Is Trevor clever? The final examination of Trevor Bayliss
Remember the months, weeks or few days (delete as applicable) cramming for exams, believing your life would be dictated by the scribblings entered on to that blank page? At least in that scenario there was the safety net of re-sits.
For England coach Trevor Bayliss the World Cup and Ashes series that follows will determine his legacy. And there are no second chances. If he turns over that exam paper and finds no answers people will quickly forget his diligent and conscientious preparation.
There is huge weight of expectation on the host nation as they embark on this World Cup campaign. Much of the last four years has led the nation’s best ever one-day side to this point.
Throughout that period, their Aussie coach has steered the ship. Englishman Peter Moores had failed to take England as far as the quarter-final stage at the 2015 World Cup Down Under and, after a turbulent 18 months, the clamour to turn to a foreign coach saw Bayliss installed.
There have been ups and downs. Losing the Ashes 4-0 in Australia the biggest low. The blade of Carlos Brathwaite punishing England and denying Bayliss the World T20 crown. And then the rise of England to number one in the world ODI rankings his greatest success.
If England emerge from the 2019 summer bathed in glory a huge amount of credit must also be directed to former ECB director of cricket Andrew Strauss. Strauss had the vision to identify what the England team needed. With the World Cup on English soil in 2019, he plotted a white-ball course that has seen England develop into world-beaters.
Strauss too had the foresight to recognise the qualities of captain Eoin Morgan when others might have taken the new broom to sweep him away from the rubble too.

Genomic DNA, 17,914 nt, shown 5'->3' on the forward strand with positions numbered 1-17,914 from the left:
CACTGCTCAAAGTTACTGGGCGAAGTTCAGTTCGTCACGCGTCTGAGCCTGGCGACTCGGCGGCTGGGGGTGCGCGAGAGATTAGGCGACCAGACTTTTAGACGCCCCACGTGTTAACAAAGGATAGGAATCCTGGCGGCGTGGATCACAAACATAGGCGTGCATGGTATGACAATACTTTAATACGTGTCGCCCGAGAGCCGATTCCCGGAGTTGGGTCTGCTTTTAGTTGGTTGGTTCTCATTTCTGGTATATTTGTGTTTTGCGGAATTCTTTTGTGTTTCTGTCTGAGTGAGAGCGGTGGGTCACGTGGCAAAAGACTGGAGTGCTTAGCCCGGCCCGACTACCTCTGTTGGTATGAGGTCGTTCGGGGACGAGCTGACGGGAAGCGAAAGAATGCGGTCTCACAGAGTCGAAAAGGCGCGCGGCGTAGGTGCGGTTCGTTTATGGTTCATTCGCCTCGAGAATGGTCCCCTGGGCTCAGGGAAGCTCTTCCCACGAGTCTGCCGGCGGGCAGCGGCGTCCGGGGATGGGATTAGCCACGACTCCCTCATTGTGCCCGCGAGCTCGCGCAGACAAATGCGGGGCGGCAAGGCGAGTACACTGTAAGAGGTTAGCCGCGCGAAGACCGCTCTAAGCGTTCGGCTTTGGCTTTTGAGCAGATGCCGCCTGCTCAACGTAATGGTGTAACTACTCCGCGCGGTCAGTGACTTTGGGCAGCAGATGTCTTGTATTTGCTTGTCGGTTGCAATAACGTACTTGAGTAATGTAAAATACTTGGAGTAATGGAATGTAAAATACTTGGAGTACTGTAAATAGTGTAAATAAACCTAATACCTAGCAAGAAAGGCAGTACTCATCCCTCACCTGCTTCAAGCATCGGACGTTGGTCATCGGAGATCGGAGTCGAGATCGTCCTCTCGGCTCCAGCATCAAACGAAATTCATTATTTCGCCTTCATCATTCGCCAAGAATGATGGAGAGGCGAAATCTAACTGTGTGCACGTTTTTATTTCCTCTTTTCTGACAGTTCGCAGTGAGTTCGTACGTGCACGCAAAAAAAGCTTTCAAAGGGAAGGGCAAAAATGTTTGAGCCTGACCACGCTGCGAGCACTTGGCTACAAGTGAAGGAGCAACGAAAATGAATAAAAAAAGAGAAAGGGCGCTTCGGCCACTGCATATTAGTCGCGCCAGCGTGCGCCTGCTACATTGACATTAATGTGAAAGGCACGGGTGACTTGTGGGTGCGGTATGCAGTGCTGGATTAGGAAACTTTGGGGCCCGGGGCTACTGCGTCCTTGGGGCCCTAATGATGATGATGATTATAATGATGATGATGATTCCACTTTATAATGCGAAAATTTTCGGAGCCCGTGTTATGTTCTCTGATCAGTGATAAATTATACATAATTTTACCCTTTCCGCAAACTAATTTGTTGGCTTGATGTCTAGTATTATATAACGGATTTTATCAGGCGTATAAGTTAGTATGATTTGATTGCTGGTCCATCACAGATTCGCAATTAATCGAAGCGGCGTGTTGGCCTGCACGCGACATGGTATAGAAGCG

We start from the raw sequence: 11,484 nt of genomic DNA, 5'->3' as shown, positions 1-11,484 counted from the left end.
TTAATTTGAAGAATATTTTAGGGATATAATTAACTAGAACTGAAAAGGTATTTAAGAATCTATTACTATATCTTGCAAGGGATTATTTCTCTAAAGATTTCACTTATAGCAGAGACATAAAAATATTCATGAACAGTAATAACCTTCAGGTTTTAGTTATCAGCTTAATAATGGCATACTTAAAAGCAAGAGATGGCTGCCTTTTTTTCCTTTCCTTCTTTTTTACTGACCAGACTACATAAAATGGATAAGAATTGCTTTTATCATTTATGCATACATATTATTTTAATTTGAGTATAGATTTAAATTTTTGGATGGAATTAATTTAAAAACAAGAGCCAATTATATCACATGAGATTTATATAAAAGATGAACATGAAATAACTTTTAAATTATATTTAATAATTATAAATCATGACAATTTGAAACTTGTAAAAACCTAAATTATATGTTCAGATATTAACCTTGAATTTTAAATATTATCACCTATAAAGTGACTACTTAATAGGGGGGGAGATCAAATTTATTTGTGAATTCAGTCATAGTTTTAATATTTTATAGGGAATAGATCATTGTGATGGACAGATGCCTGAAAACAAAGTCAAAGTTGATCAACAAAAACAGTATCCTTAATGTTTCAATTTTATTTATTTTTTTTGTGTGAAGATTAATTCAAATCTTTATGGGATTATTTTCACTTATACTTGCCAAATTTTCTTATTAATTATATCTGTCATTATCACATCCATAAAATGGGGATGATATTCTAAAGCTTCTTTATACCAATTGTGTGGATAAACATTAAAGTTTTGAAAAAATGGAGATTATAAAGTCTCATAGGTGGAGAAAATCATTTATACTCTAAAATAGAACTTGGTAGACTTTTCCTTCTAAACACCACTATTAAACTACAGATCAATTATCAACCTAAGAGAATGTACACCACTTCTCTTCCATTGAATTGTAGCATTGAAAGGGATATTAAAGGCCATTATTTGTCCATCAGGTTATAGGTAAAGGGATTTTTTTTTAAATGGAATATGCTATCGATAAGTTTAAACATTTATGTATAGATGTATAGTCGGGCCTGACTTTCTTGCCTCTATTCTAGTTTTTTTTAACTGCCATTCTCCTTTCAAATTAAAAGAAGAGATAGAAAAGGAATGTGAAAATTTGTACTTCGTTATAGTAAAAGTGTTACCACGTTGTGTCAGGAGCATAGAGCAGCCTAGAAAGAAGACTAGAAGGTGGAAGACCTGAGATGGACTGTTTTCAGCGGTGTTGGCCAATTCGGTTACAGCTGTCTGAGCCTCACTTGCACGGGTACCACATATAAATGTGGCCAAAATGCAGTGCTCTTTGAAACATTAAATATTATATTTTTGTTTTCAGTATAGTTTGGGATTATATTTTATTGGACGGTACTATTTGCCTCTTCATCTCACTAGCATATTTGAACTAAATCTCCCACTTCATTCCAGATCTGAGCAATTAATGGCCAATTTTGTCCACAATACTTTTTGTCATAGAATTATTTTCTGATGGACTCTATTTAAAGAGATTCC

And Morgan and Bayliss, with assistant Paul Farbrace until his departure to Warwickshire, combined to develop England’s one-day side into a relentless machine that are firm favourites to win this World Cup.
Bayliss’ England side don’t just win one-day cricket matches, they play a brand of cricket that the English public has never seen before. The way they bully opposition bowling attacks is, at times, bordering on Grievous Bodily Harm. Gone are the collapses (almost), the soporific middle-overs of an innings where a run-a-ball will do. Gone are the days where winning positions were thrown away, where supposed heroes wilted in the glare of the fight.
This England team know how to win and win with gusto, pride and panache. They play 50-over cricket as if it were two-and-a-half T20s and flipping heck, it’s a joy to behold.
But there is always that little voice inside every Englishman’s head whispering ‘we’re going to mess this up’ or ‘when it gets to the knockout stages, we will put in a bad one’. Because, despite their brilliance, like any team, they have a poor performance within them. That is the nature of sport. There is no such thing as a dead cert as the 2017 Champions Trophy semi-final exit to Pakistan proved.
Bayliss announced in January 2018 that he would step down as England’s coach at the end of the 2019 Ashes series. These next few months will dictate the glow of Bayliss’ CV. His legacy depends upon success.
How times have changed. After the 2015 World Cup, one-day England were in a shambolic mess. Four years on and, for many, the bare minimum for England this summer is for Eoin Morgan to lift the country’s first global 50-over trophy on July 14. Tough taskmasters expect the Ashes to easily follow.
That double success would see cricket front and centre of the nation’s consciousness. The sport in England would receive a much-needed shot in the arm. And, like in 2005, the protagonists that capture the nations hearts will become household names and be set for life.
If England fail Bayliss will vacate the scene, a man with a plan he could not deliver.
If England succeed, he will be begged to stay. He and his team will scoop awards galore and the Queen will be tapping a sword on his shoulders.
There are often fine margins between heroes and nearly men. This is the toughest exam paper that Bayliss will ever sit. He’s attended every class – well documented that he lives and breathes the game and rarely sleeps in his home bed. His preparation and revision, in hotel rooms around the globe, have been spot-on.
Now, come on Trevor. Turn over that examination paper and give us some A-grade answers.
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